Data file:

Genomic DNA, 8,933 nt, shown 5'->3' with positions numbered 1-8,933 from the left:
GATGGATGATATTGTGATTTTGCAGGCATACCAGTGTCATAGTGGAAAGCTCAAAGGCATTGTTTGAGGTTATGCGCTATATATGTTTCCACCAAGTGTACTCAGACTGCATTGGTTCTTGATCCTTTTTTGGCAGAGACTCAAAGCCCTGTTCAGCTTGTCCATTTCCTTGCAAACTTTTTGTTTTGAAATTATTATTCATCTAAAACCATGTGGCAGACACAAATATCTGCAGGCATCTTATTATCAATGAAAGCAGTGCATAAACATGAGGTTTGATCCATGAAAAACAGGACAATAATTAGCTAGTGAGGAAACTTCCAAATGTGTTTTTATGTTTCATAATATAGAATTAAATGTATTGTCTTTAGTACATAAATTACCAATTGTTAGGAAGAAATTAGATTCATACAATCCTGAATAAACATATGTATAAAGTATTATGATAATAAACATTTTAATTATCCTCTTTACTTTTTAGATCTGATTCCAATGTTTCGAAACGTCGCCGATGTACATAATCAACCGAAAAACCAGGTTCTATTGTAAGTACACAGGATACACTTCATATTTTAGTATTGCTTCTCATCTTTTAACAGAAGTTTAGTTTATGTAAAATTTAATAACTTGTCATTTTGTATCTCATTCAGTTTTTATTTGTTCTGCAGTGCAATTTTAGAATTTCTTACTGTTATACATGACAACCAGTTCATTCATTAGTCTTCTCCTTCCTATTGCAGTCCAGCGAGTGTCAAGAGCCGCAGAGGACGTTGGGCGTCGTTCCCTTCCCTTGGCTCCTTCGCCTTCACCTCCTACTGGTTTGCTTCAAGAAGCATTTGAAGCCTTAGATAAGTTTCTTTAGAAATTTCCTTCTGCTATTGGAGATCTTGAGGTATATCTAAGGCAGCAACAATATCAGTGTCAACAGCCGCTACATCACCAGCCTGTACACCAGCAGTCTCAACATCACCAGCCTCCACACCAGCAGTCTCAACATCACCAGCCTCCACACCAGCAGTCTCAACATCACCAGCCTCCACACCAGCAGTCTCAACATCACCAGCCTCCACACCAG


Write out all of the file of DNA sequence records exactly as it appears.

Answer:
Genomic DNA, 8,933 nt, shown 5'->3' with positions numbered 1-8,933 from the left:
GATGGATGATATTGTGATTTTGCAGGCATACCAGTGTCATAGTGGAAAGCTCAAAGGCATTGTTTGAGGTTATGCGCTATATATGTTTCCACCAAGTGTACTCAGACTGCATTGGTTCTTGATCCTTTTTTGGCAGAGACTCAAAGCCCTGTTCAGCTTGTCCATTTCCTTGCAAACTTTTTGTTTTGAAATTATTATTCATCTAAAACCATGTGGCAGACACAAATATCTGCAGGCATCTTATTATCAATGAAAGCAGTGCATAAACATGAGGTTTGATCCATGAAAAACAGGACAATAATTAGCTAGTGAGGAAACTTCCAAATGTGTTTTTATGTTTCATAATATAGAATTAAATGTATTGTCTTTAGTACATAAATTACCAATTGTTAGGAAGAAATTAGATTCATACAATCCTGAATAAACATATGTATAAAGTATTATGATAATAAACATTTTAATTATCCTCTTTACTTTTTAGATCTGATTCCAATGTTTCGAAACGTCGCCGATGTACATAATCAACCGAAAAACCAGGTTCTATTGTAAGTACACAGGATACACTTCATATTTTAGTATTGCTTCTCATCTTTTAACAGAAGTTTAGTTTATGTAAAATTTAATAACTTGTCATTTTGTATCTCATTCAGTTTTTATTTGTTCTGCAGTGCAATTTTAGAATTTCTTACTGTTATACATGACAACCAGTTCATTCATTAGTCTTCTCCTTCCTATTGCAGTCCAGCGAGTGTCAAGAGCCGCAGAGGACGTTGGGCGTCGTTCCCTTCCCTTGGCTCCTTCGCCTTCACCTCCTACTGGTTTGCTTCAAGAAGCATTTGAAGCCTTAGATAAGTTTCTTTAGAAATTTCCTTCTGCTATTGGAGATCTTGAGGTATATCTAAGGCAGCAACAATATCAGTGTCAACAGCCGCTACATCACCAGCCTGTACACCAGCAGTCTCAACATCACCAGCCTCCACACCAGCAGTCTCAACATCACCAGCCTCCACACCAGCAGTCTCAACATCACCAGCCTCCACACCAGCAGTCTCAACATCACCAGCCTCCACACCAG